Close and faithful readers of Savoring Kentucky—bless you—may recall the extravagant bounty that came to us last week as a gift from Hickory Lane Farm in Half Way, Kentucky, near Bowling Green. That gift included four types of winter squash, and joined a big gift of Red Kuri squash from Elmwood Stock Farm and a Seminole pumpkin from Seedleaf.
While all these squashes are wonderful keepers, The Gardener harvested a good supply of butternut squash from his guest gardening gig at 4th Street Farm this summer, now waiting contentedly in the basement for their turn in the roasting pan.
What to do? Cook for a crowd. Cornbread Supper every Monday—you are always invited—helps us manage big incoming veggie tides. This prep took about 15 minutes, most of it cutting and scraping out the seeds. Without a recipe, in a hurry, the rub had to be that old-fashioned gold standard: use what you have. A bit of olive oil, sorghum, chili powder, cayenne, cinnamon, onion powder, allspice, fresh lemon juice and zest, and salt; moderately slow roasting in a 350 degree oven for nearly an hour, and yum. Hints of sweet, savory, sour, salty, and spicy, all highlighting the sweet, smooth, warming comfort that is a well-grown winter squash. Lucky us: that's what fall tastes like in Kentucky.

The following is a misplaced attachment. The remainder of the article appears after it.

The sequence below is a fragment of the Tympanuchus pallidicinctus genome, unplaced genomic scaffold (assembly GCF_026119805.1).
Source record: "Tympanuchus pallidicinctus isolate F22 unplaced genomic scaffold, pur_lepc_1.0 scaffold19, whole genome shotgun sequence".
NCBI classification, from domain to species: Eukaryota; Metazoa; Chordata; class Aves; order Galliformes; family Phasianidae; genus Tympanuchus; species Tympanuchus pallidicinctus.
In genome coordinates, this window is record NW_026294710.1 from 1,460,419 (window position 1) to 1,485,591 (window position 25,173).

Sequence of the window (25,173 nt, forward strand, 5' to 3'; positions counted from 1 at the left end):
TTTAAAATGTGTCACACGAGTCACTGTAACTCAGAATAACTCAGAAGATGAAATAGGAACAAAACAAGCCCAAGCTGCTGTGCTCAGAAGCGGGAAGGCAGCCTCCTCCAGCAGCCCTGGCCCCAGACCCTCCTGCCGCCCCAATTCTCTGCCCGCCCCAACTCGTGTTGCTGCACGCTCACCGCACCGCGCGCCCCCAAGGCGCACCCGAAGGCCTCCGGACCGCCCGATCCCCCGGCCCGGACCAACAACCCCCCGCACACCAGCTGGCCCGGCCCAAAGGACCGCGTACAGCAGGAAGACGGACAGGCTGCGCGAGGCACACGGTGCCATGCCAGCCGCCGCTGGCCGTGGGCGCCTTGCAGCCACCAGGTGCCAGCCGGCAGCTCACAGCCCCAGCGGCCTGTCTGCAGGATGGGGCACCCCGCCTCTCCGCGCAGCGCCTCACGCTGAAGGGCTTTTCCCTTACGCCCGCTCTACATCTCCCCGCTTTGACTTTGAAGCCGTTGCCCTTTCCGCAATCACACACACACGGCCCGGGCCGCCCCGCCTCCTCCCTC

In Classic Kentucky Meals, I make the case that winter squash is so good it need only be baked until done to be enjoyed, whether the cook has time for any adornments or not. And it is flexible: roast first, season later. Or put plain baked squash on the table for each individual eater to season. It's wonderful, this nutritious, delicious Kentucky food.